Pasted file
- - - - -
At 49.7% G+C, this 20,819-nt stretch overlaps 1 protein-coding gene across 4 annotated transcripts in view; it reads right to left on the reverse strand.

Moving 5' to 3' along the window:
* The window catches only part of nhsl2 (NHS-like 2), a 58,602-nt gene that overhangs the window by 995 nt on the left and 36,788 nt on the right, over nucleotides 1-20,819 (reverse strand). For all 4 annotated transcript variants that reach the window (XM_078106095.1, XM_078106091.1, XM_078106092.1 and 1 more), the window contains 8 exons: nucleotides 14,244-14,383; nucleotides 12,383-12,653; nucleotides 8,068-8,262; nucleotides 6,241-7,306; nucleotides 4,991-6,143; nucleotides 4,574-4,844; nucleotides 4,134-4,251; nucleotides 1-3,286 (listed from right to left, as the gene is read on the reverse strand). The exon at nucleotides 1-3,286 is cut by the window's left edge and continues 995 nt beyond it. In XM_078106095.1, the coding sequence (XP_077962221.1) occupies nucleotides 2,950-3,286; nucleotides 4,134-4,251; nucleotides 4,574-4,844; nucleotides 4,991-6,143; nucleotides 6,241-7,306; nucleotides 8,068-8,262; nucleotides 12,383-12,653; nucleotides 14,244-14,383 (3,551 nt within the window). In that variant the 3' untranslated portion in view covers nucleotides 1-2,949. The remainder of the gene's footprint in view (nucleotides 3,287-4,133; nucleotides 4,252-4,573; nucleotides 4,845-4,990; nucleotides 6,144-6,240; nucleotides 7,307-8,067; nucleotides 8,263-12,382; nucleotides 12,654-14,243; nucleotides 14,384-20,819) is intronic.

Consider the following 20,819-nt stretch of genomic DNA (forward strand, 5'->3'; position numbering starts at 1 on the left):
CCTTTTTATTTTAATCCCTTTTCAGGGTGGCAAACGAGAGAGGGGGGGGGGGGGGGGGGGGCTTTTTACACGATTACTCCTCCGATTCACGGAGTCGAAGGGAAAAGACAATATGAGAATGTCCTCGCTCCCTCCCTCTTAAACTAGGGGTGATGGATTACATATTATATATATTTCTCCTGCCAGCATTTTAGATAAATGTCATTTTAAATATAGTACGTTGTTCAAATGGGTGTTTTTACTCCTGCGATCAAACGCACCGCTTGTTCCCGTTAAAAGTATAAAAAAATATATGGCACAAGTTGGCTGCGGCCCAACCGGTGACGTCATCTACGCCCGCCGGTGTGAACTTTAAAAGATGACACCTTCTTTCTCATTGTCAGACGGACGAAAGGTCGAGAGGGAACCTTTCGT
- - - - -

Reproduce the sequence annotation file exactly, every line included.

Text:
At 49.7% G+C, this 20,819-nt stretch overlaps 1 protein-coding gene across 4 annotated transcripts in view; it reads right to left on the reverse strand.

Moving 5' to 3' along the window:
* The window catches only part of nhsl2 (NHS-like 2), a 58,602-nt gene that overhangs the window by 995 nt on the left and 36,788 nt on the right, over nucleotides 1-20,819 (reverse strand). For all 4 annotated transcript variants that reach the window (XM_078106095.1, XM_078106091.1, XM_078106092.1 and 1 more), the window contains 8 exons: nucleotides 14,244-14,383; nucleotides 12,383-12,653; nucleotides 8,068-8,262; nucleotides 6,241-7,306; nucleotides 4,991-6,143; nucleotides 4,574-4,844; nucleotides 4,134-4,251; nucleotides 1-3,286 (listed from right to left, as the gene is read on the reverse strand). The exon at nucleotides 1-3,286 is cut by the window's left edge and continues 995 nt beyond it. In XM_078106095.1, the coding sequence (XP_077962221.1) occupies nucleotides 2,950-3,286; nucleotides 4,134-4,251; nucleotides 4,574-4,844; nucleotides 4,991-6,143; nucleotides 6,241-7,306; nucleotides 8,068-8,262; nucleotides 12,383-12,653; nucleotides 14,244-14,383 (3,551 nt within the window). In that variant the 3' untranslated portion in view covers nucleotides 1-2,949. The remainder of the gene's footprint in view (nucleotides 3,287-4,133; nucleotides 4,252-4,573; nucleotides 4,845-4,990; nucleotides 6,144-6,240; nucleotides 7,307-8,067; nucleotides 8,263-12,382; nucleotides 12,654-14,243; nucleotides 14,384-20,819) is intronic.

Consider the following 20,819-nt stretch of genomic DNA (forward strand, 5'->3'; position numbering starts at 1 on the left):
CCTTTTTATTTTAATCCCTTTTCAGGGTGGCAAACGAGAGAGGGGGGGGGGGGGGGGGGGGCTTTTTACACGATTACTCCTCCGATTCACGGAGTCGAAGGGAAAAGACAATATGAGAATGTCCTCGCTCCCTCCCTCTTAAACTAGGGGTGATGGATTACATATTATATATATTTCTCCTGCCAGCATTTTAGATAAATGTCATTTTAAATATAGTACGTTGTTCAAATGGGTGTTTTTACTCCTGCGATCAAACGCACCGCTTGTTCCCGTTAAAAGTATAAAAAAATATATGGCACAAGTTGGCTGCGGCCCAACCGGTGACGTCATCTACGCCCGCCGGTGTGAACTTTAAAAGATGACACCTTCTTTCTCATTGTCAGACGGACGAAAGGTCGAGAGGGAACCTTTCGT